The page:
Adding an Inner Stay - SailNet Community
 
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post #1 of 4 Old 07-29-2008 Thread Starter
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Adding an Inner Stay

I have been looking at some boats that have removable inner stays. Seems like a great option for a storm sail or possibly converting to a cutter rig.

Does anyone have any experience on this topic and if so, are you putting too much stress on a rig that wasn't designed for this? I imagine that using the inner stay for a storm sail would be much better than using it as a cutter rig and that you'll have balance and stress issues if you try to convert to a cutter.

Craig
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post #2 of 4 Old 07-29-2008
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Your last paragraph is pretty much spot on.

If the boat wasn't designed for an inner forestay, the forestay may put loads on the mast it wasn't designed to handle, and possibly lead to damaging the rig. Often, the inner forestay is offset by running backstays, but they can be a PITA. Having any inner forestay doesn't automatically convert a sloop to a cutter, since a cutter generally has the mast stepped further aft than a sloop built on an identical hull.

Most removable inner forestays are designed for heavy weather use to fly a storm jib and keep the center of effort relatively low and further aft.

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post #3 of 4 Old 07-29-2008
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KOB - If set up properly, the rig should be able to handle a staysail as long as the geometry of the sail plan works for the rig. And with the center of effort to the middle of the boat, staysails and small jibs make very nice storm configuations, I think.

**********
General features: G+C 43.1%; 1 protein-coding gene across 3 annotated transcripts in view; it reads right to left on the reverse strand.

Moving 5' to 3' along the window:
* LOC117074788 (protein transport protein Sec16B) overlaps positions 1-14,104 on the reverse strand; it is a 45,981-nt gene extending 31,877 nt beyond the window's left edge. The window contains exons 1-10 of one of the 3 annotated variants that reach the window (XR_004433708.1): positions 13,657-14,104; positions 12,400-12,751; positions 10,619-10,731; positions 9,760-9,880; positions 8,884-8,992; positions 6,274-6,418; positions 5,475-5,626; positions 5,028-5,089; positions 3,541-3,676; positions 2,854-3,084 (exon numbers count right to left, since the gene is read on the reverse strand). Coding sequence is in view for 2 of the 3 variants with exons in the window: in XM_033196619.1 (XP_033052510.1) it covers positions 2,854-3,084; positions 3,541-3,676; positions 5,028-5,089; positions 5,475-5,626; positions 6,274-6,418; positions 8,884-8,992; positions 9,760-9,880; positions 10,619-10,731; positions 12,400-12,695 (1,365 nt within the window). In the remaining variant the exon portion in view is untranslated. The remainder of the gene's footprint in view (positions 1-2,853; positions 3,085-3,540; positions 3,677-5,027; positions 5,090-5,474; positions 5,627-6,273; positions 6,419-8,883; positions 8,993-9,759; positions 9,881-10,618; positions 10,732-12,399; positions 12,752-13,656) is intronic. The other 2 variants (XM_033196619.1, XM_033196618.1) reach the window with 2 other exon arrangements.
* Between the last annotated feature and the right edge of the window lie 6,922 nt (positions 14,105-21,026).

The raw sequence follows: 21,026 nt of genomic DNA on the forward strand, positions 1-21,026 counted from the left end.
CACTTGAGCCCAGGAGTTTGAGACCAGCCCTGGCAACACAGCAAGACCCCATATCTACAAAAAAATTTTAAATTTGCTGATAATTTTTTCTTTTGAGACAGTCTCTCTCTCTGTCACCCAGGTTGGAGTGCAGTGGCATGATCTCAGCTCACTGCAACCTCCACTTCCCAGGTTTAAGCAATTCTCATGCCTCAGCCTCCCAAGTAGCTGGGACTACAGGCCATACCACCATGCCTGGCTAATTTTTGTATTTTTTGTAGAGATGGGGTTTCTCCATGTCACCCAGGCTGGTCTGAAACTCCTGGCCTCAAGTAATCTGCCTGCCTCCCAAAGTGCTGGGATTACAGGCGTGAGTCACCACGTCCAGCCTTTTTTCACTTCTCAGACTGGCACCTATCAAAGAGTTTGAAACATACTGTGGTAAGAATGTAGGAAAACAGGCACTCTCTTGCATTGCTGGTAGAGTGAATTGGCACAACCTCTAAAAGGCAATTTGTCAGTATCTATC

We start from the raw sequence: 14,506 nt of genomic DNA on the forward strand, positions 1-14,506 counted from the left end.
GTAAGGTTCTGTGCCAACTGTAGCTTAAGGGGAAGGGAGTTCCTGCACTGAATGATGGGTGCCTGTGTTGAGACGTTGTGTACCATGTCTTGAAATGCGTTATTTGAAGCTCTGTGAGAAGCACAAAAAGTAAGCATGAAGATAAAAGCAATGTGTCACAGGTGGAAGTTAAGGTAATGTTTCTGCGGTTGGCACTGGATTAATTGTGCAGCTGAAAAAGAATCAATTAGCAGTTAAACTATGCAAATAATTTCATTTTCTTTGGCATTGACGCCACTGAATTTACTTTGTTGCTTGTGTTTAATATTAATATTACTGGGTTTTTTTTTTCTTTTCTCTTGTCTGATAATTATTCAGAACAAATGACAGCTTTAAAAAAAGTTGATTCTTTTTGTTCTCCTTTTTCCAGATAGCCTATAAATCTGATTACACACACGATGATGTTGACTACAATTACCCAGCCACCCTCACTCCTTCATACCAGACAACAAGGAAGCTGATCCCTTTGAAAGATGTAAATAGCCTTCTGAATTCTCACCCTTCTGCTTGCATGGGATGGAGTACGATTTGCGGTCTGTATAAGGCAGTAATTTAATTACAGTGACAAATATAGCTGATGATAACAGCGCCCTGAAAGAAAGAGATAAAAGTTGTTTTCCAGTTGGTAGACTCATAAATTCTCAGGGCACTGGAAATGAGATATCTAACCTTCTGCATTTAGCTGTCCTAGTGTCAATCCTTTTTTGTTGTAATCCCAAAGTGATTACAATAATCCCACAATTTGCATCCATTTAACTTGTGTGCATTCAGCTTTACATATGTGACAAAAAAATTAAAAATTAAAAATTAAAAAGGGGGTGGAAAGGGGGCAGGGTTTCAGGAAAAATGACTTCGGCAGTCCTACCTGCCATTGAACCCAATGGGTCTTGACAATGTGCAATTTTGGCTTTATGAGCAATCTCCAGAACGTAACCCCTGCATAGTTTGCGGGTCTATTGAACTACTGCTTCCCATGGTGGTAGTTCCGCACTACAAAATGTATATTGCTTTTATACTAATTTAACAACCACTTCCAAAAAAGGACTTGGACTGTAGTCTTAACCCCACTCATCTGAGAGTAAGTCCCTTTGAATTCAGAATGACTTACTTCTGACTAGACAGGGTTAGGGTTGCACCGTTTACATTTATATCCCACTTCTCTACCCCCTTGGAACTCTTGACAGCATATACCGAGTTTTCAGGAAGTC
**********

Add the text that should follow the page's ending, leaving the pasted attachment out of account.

We have a removable stay on our Passport 50 - the rig was designed for this and I'd note a couple of things you might consider: 1 - Running back stays are deployed when the staysail is pulling in moderate to heavy air to keep the mast from bending forward. 2 - the tack point for the stay needs to be substantial; essentially a chainplate through bolted, etc. 3 - There is a trade-off issue as follows - if the removable forestay is kept in a sleeve and pulled aft and out of the way when not in use, you can get chafe of the stay. If the forestay is left deployed to the tack at the foredeck, it will interfere with tacking and jibing your genoa unless it is a higher cut, smaller jib such as a Yankee. We leave the forestay deployed at anchor and only pull it aft when we are underway and tacking/jibing.

Despite the above, I really enjoy sailing in heavy air with the staysail and a reefed main. Good sail shape, stability and manageable sail areas. When and if we build a storm jib, it will be deployed on the forestay.

Hope this helps -


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post #4 of 4 Old 07-29-2008
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Solent stay

A solent stay may be the answer for you. They attach close to the masthead. I believe within a foot is max allowed. The inner and outer stays won't be parallel to each other. But if you only use inner by itself for a storm gib shouldn't be an issue. A solent stay won't require running backstays or babystays.
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